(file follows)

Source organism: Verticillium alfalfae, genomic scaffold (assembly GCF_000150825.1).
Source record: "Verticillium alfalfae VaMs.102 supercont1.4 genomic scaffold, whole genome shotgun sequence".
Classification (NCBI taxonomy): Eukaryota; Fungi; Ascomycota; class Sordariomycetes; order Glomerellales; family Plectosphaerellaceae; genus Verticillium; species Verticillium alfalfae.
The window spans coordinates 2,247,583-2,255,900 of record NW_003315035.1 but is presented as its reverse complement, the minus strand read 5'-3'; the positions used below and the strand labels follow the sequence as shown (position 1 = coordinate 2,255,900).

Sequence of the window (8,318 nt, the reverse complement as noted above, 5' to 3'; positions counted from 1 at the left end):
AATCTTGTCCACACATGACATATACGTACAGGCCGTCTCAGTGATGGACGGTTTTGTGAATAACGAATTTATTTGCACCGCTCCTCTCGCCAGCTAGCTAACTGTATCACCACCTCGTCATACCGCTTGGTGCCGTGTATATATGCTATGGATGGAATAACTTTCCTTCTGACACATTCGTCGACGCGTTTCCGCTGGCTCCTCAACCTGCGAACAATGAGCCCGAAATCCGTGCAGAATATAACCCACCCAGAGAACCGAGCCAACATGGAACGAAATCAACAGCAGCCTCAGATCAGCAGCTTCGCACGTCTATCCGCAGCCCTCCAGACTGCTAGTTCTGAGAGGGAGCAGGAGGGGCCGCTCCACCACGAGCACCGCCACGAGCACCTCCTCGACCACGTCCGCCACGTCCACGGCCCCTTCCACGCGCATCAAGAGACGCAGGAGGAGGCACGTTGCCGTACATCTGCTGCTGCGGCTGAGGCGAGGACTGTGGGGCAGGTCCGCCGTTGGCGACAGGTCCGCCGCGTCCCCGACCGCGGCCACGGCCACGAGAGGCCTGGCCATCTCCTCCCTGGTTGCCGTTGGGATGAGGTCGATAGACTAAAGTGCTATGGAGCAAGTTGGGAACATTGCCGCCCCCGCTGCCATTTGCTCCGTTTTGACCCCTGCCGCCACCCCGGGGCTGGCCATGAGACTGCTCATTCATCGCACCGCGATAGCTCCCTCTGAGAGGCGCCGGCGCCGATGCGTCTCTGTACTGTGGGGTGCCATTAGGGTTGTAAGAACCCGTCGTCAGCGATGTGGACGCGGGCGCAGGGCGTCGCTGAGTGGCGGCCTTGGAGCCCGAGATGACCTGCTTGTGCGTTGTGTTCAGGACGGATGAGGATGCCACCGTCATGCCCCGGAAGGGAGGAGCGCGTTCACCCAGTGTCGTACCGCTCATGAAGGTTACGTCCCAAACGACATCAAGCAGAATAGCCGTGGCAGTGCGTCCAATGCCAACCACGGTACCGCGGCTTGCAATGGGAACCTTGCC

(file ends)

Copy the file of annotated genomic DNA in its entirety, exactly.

Source organism: Verticillium alfalfae, genomic scaffold (assembly GCF_000150825.1).
Source record: "Verticillium alfalfae VaMs.102 supercont1.4 genomic scaffold, whole genome shotgun sequence".
Classification (NCBI taxonomy): Eukaryota; Fungi; Ascomycota; class Sordariomycetes; order Glomerellales; family Plectosphaerellaceae; genus Verticillium; species Verticillium alfalfae.
The window spans coordinates 2,247,583-2,255,900 of record NW_003315035.1 but is presented as its reverse complement, the minus strand read 5'-3'; the positions used below and the strand labels follow the sequence as shown (position 1 = coordinate 2,255,900).

Sequence of the window (8,318 nt, the reverse complement as noted above, 5' to 3'; positions counted from 1 at the left end):
AATCTTGTCCACACATGACATATACGTACAGGCCGTCTCAGTGATGGACGGTTTTGTGAATAACGAATTTATTTGCACCGCTCCTCTCGCCAGCTAGCTAACTGTATCACCACCTCGTCATACCGCTTGGTGCCGTGTATATATGCTATGGATGGAATAACTTTCCTTCTGACACATTCGTCGACGCGTTTCCGCTGGCTCCTCAACCTGCGAACAATGAGCCCGAAATCCGTGCAGAATATAACCCACCCAGAGAACCGAGCCAACATGGAACGAAATCAACAGCAGCCTCAGATCAGCAGCTTCGCACGTCTATCCGCAGCCCTCCAGACTGCTAGTTCTGAGAGGGAGCAGGAGGGGCCGCTCCACCACGAGCACCGCCACGAGCACCTCCTCGACCACGTCCGCCACGTCCACGGCCCCTTCCACGCGCATCAAGAGACGCAGGAGGAGGCACGTTGCCGTACATCTGCTGCTGCGGCTGAGGCGAGGACTGTGGGGCAGGTCCGCCGTTGGCGACAGGTCCGCCGCGTCCCCGACCGCGGCCACGGCCACGAGAGGCCTGGCCATCTCCTCCCTGGTTGCCGTTGGGATGAGGTCGATAGACTAAAGTGCTATGGAGCAAGTTGGGAACATTGCCGCCCCCGCTGCCATTTGCTCCGTTTTGACCCCTGCCGCCACCCCGGGGCTGGCCATGAGACTGCTCATTCATCGCACCGCGATAGCTCCCTCTGAGAGGCGCCGGCGCCGATGCGTCTCTGTACTGTGGGGTGCCATTAGGGTTGTAAGAACCCGTCGTCAGCGATGTGGACGCGGGCGCAGGGCGTCGCTGAGTGGCGGCCTTGGAGCCCGAGATGACCTGCTTGTGCGTTGTGTTCAGGACGGATGAGGATGCCACCGTCATGCCCCGGAAGGGAGGAGCGCGTTCACCCAGTGTCGTACCGCTCATGAAGGTTACGTCCCAAACGACATCAAGCAGAATAGCCGTGGCAGTGCGTCCAATGCCAACCACGGTACCGCGGCTTGCAATGGGAACCTTGCC